Susie can't have gluten. Diane, no dairy. Jennifer, well, there seems to be more foods she can't eat than she can.
These days, it seems more common to have a food sensitivity than not. Megan Ashton, a holistic nutritionist based in Toronto, agrees. "Over the last 10 years or more, there are more and more people with sensitivities, I think partly due to lifestyle factors and that we're eating more and more foods with chemicals in them that we can react to, for example." She also points to the regular use of antibiotics and NSAIDs, too, as another factor playing a role in the rise of sensitivities.
There are a few issues when it comes to sensitivities, which are making them harder to diagnose.
Symptoms are not immediate. "Onset of symptoms can present themselves in half an hour, the next day or even five days later," says Ashton, making it particularly difficult to figure out what's causing you to react. Compare this to a food allergy in which your body reacts immediately.
What you react to may change over time. "It can depend on the state of health you're in at the moment," she says. You may have a tomato and be fine one day, but then if your body is run down and overloaded, you may have a reaction the next time you eat one.
There are a wide range of symptoms. "Seventy per cent of the population likely has one or two sensitivities and don't know it as there is no pathology," says Ashton. Food sensitivity symptoms run the gamut.
Testing for a sensitivity can be difficult.The skin prick test used for allergies doesn't work for sensitivities (this test measures the production of iGe in the body, which rises rapidly in the case of an allergy). An elimination diet is one option some professionals advise, but there are problems with this test. Eliminating the food you are thought to be sensitive to may have you eating other foods in its place that you then start to react to, for example. Also, notes Ashton, you may simply have a histamine intolerance (histamines are found in a variety of foods including pizza, fish, beer and cheese) rather than your symptoms being tied to a specific food sensitivity.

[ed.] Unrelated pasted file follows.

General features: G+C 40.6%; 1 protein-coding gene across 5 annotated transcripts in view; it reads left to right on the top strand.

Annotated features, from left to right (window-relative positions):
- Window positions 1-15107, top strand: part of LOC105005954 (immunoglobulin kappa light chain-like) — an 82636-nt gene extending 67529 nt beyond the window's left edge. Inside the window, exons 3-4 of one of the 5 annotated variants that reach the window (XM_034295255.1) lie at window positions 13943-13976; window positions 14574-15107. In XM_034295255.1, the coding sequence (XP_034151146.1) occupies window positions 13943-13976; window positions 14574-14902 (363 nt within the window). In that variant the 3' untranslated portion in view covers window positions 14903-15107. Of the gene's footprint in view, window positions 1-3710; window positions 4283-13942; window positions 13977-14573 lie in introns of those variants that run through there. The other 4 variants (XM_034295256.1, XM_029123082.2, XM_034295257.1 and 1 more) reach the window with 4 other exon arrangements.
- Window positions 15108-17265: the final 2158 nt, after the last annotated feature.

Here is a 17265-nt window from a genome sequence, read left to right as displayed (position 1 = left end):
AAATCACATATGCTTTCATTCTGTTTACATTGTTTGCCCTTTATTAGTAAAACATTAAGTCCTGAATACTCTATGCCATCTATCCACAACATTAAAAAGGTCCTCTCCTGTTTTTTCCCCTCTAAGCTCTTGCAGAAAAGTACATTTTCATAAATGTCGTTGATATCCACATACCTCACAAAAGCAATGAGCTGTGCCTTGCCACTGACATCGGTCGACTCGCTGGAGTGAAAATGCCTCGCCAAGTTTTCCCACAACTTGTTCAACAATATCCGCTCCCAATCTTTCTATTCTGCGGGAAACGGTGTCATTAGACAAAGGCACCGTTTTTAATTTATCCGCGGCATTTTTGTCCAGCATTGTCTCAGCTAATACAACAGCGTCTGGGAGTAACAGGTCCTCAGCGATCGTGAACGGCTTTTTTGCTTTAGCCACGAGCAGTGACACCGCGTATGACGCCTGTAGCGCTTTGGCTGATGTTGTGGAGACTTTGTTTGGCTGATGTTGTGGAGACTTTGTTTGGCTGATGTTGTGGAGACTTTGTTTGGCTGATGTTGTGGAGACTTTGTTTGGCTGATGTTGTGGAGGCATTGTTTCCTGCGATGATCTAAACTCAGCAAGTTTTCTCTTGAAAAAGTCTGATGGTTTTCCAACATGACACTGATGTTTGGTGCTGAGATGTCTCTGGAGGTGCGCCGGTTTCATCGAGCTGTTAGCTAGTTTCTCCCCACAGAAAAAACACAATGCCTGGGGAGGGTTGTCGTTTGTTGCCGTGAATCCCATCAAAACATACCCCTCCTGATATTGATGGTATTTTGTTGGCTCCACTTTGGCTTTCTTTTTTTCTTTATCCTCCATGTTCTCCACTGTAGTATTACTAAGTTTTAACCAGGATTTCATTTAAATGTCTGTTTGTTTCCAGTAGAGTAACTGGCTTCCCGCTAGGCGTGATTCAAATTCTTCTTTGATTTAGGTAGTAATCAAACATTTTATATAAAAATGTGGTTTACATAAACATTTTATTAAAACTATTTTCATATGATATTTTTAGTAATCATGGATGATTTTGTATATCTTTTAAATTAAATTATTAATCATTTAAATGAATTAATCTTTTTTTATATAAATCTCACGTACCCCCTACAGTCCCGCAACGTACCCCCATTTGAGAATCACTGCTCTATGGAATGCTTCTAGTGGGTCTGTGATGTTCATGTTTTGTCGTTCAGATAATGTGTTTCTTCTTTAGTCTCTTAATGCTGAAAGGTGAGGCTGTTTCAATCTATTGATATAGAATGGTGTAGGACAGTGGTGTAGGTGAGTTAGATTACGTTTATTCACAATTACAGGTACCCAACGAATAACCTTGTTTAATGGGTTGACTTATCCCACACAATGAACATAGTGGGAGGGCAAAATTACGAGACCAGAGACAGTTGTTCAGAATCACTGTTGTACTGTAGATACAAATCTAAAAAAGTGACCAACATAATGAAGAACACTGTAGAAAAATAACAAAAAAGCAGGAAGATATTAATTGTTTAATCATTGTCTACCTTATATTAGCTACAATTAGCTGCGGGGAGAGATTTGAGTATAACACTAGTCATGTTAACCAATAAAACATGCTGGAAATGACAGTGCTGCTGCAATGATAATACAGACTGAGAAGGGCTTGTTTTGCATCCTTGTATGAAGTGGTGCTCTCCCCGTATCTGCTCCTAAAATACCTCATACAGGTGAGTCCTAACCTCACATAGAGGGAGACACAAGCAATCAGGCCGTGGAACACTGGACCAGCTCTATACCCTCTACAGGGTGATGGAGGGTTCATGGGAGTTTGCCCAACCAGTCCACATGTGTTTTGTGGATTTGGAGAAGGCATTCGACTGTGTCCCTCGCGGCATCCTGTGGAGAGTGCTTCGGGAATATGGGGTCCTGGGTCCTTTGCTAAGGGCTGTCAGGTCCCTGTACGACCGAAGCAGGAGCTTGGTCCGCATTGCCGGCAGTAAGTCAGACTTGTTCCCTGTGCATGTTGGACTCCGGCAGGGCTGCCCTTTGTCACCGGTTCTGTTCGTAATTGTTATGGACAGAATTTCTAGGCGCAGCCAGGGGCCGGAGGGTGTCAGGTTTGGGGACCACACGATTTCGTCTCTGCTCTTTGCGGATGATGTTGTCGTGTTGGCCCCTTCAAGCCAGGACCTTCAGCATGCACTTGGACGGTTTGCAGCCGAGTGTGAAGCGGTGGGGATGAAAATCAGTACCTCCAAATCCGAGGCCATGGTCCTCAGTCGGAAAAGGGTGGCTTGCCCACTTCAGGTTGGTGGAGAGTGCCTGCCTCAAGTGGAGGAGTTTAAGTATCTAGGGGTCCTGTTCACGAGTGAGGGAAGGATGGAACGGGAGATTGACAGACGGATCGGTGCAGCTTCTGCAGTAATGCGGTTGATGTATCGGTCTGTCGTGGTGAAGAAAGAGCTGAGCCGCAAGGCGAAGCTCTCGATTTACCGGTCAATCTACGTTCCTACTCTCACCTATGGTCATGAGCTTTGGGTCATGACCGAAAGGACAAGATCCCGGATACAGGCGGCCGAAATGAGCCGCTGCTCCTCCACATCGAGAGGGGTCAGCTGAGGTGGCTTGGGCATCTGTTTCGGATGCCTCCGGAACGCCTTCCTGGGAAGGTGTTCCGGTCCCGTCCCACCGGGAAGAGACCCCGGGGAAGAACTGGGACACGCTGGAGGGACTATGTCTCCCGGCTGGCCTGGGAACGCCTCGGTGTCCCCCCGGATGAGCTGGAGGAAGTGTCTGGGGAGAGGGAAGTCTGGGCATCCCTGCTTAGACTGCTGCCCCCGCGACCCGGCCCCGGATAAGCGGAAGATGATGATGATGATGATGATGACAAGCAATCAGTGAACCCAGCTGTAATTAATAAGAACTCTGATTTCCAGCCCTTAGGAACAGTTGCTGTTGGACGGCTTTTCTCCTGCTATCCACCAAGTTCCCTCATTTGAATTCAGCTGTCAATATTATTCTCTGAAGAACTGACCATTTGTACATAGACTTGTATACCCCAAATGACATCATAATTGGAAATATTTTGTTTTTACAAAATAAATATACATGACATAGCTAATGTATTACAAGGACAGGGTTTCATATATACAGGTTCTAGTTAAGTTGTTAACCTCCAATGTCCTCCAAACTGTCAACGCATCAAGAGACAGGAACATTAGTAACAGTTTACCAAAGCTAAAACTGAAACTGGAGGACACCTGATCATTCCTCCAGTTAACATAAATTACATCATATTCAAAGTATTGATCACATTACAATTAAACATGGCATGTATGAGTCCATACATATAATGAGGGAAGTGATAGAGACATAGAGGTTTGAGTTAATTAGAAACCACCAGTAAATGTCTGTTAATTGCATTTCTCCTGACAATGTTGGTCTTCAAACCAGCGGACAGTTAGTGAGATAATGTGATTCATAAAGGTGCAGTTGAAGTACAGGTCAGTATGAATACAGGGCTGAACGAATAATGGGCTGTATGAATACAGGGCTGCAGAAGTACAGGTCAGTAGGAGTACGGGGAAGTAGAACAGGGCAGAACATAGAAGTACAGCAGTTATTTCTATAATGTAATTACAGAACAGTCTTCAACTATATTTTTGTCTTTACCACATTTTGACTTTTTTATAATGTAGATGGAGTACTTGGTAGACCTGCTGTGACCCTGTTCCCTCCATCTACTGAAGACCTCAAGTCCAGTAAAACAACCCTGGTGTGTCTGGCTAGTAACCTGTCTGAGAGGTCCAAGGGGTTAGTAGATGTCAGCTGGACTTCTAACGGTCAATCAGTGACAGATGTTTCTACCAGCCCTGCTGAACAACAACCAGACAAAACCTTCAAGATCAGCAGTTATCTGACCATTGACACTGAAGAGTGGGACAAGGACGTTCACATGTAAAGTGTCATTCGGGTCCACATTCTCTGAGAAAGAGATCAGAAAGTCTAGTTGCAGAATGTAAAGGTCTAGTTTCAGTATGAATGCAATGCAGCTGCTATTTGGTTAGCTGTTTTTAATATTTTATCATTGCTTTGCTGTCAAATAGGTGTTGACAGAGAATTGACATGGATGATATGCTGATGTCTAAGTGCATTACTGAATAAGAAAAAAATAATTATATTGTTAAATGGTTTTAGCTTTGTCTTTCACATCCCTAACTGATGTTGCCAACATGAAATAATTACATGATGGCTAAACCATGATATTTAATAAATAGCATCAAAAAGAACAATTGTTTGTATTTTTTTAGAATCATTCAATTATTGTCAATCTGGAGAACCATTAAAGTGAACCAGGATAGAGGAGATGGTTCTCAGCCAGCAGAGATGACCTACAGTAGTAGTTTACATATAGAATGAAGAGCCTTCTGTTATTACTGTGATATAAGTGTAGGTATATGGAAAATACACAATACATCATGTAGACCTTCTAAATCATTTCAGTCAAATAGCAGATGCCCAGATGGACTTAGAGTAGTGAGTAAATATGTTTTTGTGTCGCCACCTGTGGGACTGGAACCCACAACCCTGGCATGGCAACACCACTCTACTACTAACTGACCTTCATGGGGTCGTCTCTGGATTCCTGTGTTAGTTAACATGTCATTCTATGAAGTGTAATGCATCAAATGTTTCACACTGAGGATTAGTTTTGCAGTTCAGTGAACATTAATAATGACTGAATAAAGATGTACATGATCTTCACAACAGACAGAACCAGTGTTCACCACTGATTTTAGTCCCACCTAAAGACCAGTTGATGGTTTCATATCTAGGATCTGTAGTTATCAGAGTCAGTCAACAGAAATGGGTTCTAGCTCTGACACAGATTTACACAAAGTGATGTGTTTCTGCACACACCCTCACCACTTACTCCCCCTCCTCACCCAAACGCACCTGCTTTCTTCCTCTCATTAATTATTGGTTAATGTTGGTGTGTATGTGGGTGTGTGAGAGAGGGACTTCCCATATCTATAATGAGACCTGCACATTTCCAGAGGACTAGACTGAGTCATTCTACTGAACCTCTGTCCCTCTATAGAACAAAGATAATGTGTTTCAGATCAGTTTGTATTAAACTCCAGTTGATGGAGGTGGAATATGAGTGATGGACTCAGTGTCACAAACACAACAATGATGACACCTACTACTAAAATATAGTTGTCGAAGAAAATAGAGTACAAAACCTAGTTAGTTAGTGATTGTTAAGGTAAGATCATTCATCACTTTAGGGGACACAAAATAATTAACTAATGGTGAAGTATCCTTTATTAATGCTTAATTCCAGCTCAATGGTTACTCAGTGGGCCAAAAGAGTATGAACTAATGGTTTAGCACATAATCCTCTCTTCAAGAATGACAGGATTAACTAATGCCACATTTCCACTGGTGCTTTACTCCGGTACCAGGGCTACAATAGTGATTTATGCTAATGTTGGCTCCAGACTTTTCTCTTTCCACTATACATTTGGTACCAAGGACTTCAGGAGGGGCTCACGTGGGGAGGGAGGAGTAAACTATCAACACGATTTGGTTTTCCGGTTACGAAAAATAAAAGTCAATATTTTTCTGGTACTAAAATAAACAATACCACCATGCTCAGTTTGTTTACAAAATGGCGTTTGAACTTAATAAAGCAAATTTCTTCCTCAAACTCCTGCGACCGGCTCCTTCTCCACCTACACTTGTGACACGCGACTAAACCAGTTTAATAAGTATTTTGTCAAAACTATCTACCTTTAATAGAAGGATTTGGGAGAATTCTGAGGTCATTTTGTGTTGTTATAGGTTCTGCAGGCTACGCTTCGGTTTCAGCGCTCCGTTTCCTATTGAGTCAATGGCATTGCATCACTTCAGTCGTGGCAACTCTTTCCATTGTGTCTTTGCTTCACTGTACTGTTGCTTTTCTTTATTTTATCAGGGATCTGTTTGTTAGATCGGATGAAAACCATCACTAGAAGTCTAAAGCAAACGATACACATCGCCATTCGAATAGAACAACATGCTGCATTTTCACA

One common test for food sensitivities is the ELISA (Enzyme-Linked Immunosorbent Assay)test -- a blood test that measures the levels of iGg antibodies and will let you what foods you're sensitive to and to what degree (however, shortcomings include the cost -- which can range from $100 to $500 -- and that false positives and false negatives are possible, as with all allergy tests).
Despite all of these issues, if you have symptoms you suspect may be linked to a food sensitivity, be sure to see a holistic nutritionist or naturopathic doctor for some help. Self-diagnosing is dangerous as you may eliminate foods and nutrients your body needs -- which could lead to other health concerns.
Karen Kwan is a health and lifestyle freelance writer based in Toronto. She also has a blog, Health & Swellness.